Continue your 'Spring Screenings' journey with Into Film+

08 Mar 2022 in Into Film+

5 mins

We're kicking off spring 2022 by celebrating heroes on the big screen with this year's Spring Screenings. The programme is happening across the UK and is a fantastic opportunity for educators and their students to take a well-earned trip to their local cinema to watch inspiring tales.

The theme for the 2022 Spring Screenings is We Can Be Heroes, and the programme consists of three weeks of specially curated feature films. Things kick off on International Women's Day (8 March) with an eclectic range of stories about inspiring women including Harriet, a biopic of American abolitionist Harriet Tubman; I Am Greta, which follows influential environmental activist Greta Thunberg and her quest to prevent climate change; and The Perfect Candidate, the story of a female doctor who runs for office in Saudi Arabia.

The programme also includes stunning animation Flee, in which a man recounts his experiences as a refugee; LAIKA's gorgeous stop-motion animation Kubo and the Two Strings; and Mary Poppins Returns, which sees the return of the supportive and magical nanny.

Best of all, you can continue your film watching journey in the classroom! Into Film+ has a whole host of inspiring films that continue this year's theme and follow heroes from all walks of life and from all corners of your imaginination. We have films for both primary and secondary audiences, and each film is accompanied by a film guide to help you bring the film's topics and themes into the classroom, and spark discussion with your students.

Into Film+ is a free* and rights-compliant film streaming service for UK schools, created in partnership with Filmbankmedia. Stream a wide range of classic and new release films directly into your classroom or extra-curricular setting!

Browse the entire catalogue to see what's available to stream now, or keep reading for some cherry-picked highlights that follow the Spring Screenings theme of We Can Be Heroes.


The Kid Who Would Be King (2019, PG) - Engaging for ages 7-14

Arthurian legends were rich with some of fictions greatest heroes and this British fantasy film takes those long-remembered adventure tales and relocates them to modern day Britain. Here a young boy and his friends must learn how to work together, becomes heroes themselves, and save the world from the medieval enchantress Morgana.

The Iron Giant (1999, U) - Engaging for ages 5-14

One of the great animations about friendship also addresses our prejudices about what a hero should look like. The metal monster at the heart of this film dreams of being a friend and a protector, reminding us that there is more to being a hero than just a cape and a pair of tights.

Supa Modo (2018, PG) - Engaging for ages 7-16

All the way from Kenya, this heart-warming and incredibly entertaining film follows the character of Jo, a witty young girl whose dreams of becoming a superhero are made doubtful by a terminal illness. Supa Modo proves that heroism can make itself known in a multitude of ways and there's nothing stopping a 9-year-old girl from inspiring people in the same way the world's most famous heroes can.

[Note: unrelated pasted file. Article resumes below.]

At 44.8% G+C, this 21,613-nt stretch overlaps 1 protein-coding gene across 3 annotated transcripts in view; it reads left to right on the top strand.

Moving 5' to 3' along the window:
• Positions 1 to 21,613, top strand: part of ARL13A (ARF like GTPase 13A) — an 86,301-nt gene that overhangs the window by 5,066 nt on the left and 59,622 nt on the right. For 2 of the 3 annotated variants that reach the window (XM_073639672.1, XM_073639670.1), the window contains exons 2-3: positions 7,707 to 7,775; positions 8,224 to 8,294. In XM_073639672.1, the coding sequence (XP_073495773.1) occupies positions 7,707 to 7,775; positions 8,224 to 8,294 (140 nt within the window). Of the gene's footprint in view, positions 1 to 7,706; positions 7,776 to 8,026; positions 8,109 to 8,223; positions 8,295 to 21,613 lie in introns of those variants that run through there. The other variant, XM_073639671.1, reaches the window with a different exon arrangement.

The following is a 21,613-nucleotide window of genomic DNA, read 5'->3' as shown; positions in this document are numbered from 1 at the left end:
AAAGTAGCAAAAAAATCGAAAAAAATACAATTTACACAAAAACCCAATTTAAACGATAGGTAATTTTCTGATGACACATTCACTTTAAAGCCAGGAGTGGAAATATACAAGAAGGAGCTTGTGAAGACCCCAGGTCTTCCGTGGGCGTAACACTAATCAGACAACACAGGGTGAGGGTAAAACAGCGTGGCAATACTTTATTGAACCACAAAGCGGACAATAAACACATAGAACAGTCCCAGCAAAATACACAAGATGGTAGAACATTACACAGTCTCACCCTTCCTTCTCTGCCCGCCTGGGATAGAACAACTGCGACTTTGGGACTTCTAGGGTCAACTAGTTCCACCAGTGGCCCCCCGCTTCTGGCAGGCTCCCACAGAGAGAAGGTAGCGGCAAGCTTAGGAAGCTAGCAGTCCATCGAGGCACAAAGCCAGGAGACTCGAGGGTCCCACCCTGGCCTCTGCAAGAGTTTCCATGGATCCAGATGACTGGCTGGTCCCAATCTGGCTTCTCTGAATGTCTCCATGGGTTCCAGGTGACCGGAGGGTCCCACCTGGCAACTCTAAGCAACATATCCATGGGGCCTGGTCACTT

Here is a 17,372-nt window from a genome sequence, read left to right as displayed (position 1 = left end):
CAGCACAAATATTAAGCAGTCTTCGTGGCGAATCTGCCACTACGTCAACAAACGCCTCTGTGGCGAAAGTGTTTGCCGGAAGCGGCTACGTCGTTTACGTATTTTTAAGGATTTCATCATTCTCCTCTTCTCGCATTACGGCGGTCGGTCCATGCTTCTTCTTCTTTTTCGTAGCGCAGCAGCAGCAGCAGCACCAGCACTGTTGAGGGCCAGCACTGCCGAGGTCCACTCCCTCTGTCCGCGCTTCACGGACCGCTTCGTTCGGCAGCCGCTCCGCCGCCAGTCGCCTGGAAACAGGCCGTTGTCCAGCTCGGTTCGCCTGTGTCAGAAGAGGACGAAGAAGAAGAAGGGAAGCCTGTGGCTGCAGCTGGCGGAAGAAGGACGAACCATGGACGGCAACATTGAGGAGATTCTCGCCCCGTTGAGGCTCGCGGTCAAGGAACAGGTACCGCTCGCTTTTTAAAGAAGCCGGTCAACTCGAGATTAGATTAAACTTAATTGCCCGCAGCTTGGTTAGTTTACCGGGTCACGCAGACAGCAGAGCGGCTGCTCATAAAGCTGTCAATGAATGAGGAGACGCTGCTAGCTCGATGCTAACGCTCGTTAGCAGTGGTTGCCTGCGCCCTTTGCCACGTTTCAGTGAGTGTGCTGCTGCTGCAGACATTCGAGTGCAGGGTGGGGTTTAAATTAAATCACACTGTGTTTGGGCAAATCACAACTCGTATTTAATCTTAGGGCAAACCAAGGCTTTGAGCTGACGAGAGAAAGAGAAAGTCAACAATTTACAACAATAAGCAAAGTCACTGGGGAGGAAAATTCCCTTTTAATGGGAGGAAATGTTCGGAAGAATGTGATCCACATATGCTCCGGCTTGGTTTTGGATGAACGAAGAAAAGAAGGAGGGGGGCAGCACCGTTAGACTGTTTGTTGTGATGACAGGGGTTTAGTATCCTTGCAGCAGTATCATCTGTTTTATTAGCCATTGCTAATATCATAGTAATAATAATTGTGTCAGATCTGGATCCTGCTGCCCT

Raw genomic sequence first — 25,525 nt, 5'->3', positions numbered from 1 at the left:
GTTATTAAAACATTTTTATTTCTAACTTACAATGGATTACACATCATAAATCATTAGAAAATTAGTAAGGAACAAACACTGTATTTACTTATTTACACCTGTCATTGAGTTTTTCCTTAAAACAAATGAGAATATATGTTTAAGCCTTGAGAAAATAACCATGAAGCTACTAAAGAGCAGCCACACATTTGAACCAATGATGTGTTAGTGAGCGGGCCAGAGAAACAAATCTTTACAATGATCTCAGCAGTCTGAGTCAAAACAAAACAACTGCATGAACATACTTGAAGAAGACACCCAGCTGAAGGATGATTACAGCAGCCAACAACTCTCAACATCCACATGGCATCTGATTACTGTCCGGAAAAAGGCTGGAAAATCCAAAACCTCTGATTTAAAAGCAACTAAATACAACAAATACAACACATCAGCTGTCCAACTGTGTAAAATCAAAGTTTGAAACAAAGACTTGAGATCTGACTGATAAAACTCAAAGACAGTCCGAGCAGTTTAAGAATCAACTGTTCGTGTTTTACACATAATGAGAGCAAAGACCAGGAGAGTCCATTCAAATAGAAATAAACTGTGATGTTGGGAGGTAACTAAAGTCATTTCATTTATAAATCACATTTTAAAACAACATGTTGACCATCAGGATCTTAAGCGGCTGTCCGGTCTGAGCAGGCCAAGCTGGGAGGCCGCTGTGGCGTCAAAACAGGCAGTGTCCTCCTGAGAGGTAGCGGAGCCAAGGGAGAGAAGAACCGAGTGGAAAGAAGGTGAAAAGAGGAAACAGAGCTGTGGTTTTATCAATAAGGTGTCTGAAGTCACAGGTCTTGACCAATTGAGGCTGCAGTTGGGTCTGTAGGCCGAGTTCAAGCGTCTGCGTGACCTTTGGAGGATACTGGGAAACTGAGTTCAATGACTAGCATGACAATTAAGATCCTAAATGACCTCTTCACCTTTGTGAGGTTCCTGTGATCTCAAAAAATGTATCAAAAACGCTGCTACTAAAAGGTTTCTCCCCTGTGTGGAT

My Brother Luca (2019, Unclassified) - Engaging for ages 7-14

A sweet animation that sees a girl narrating the everyday life of her younger brother, comparing his autism to a superpower. Instead of pity or sadness, this is a short filled with a warmth and kindness, celebrating heroism in all its forms alongside the importance of healthy sibling relationships.


Hidden Figures (2016, PG) - Engaging for ages 11+

Some heroic acts are not recognised until much later and this has sadly been the case with a lot of Black history around the world and particularly in the United States. This dramatic re-telling of the lives of three Black mathematicians is packed with incredible performances and addresses their influence on the space race and their courage in the face of racism and adversity.

Suffragette (2015, 12) - Engaging for ages 11+

It is almost difficult to believe that up until 1918, women were not allowed to vote in elections within the United Kingdom. This film follows a young woman as she discovers and ultimately joins the impassioned work of the suffragettes as they tirelessly, and sometimes dangerously, campaign to get the vote. British historical cinema at its finest.

He Named Me Malala (2015, PG) - Engaging for ages 11+

Arguably one of the most recognisable, but wholly unexpected, heroes of the 21st century is Malala Yousafzai, who rose to prominence after her outspoken beliefs about equal rights for women in Pakistan saw her targeted and shot by the Taliban. Miraculously surviving, she refused to back down and this documentary, which tracks her relationship with her father, is a great representation of a modern day heroic act.

Pride (2014, 15) - Engaging for ages 14+

Being a hero can mean standing up for yourself but its just as important to stand up for others too. Heroic empathy is on full show in this 1984-set story based on real events that saw two marginalised communities - gay rights activists and striking miners - come together to protest against a common enemy in British prime minister Margaret Thatcher. A reminder of how history can be changed by community and togetherness.

* Screenings of Filmbankmedia's films for an entertainment or extra-curricular purpose require a Public Video Screening Licence (PVSL) from Filmbankmedia. State-funded schools in England are covered by the PVSL.

This Article is part of: Into Film+

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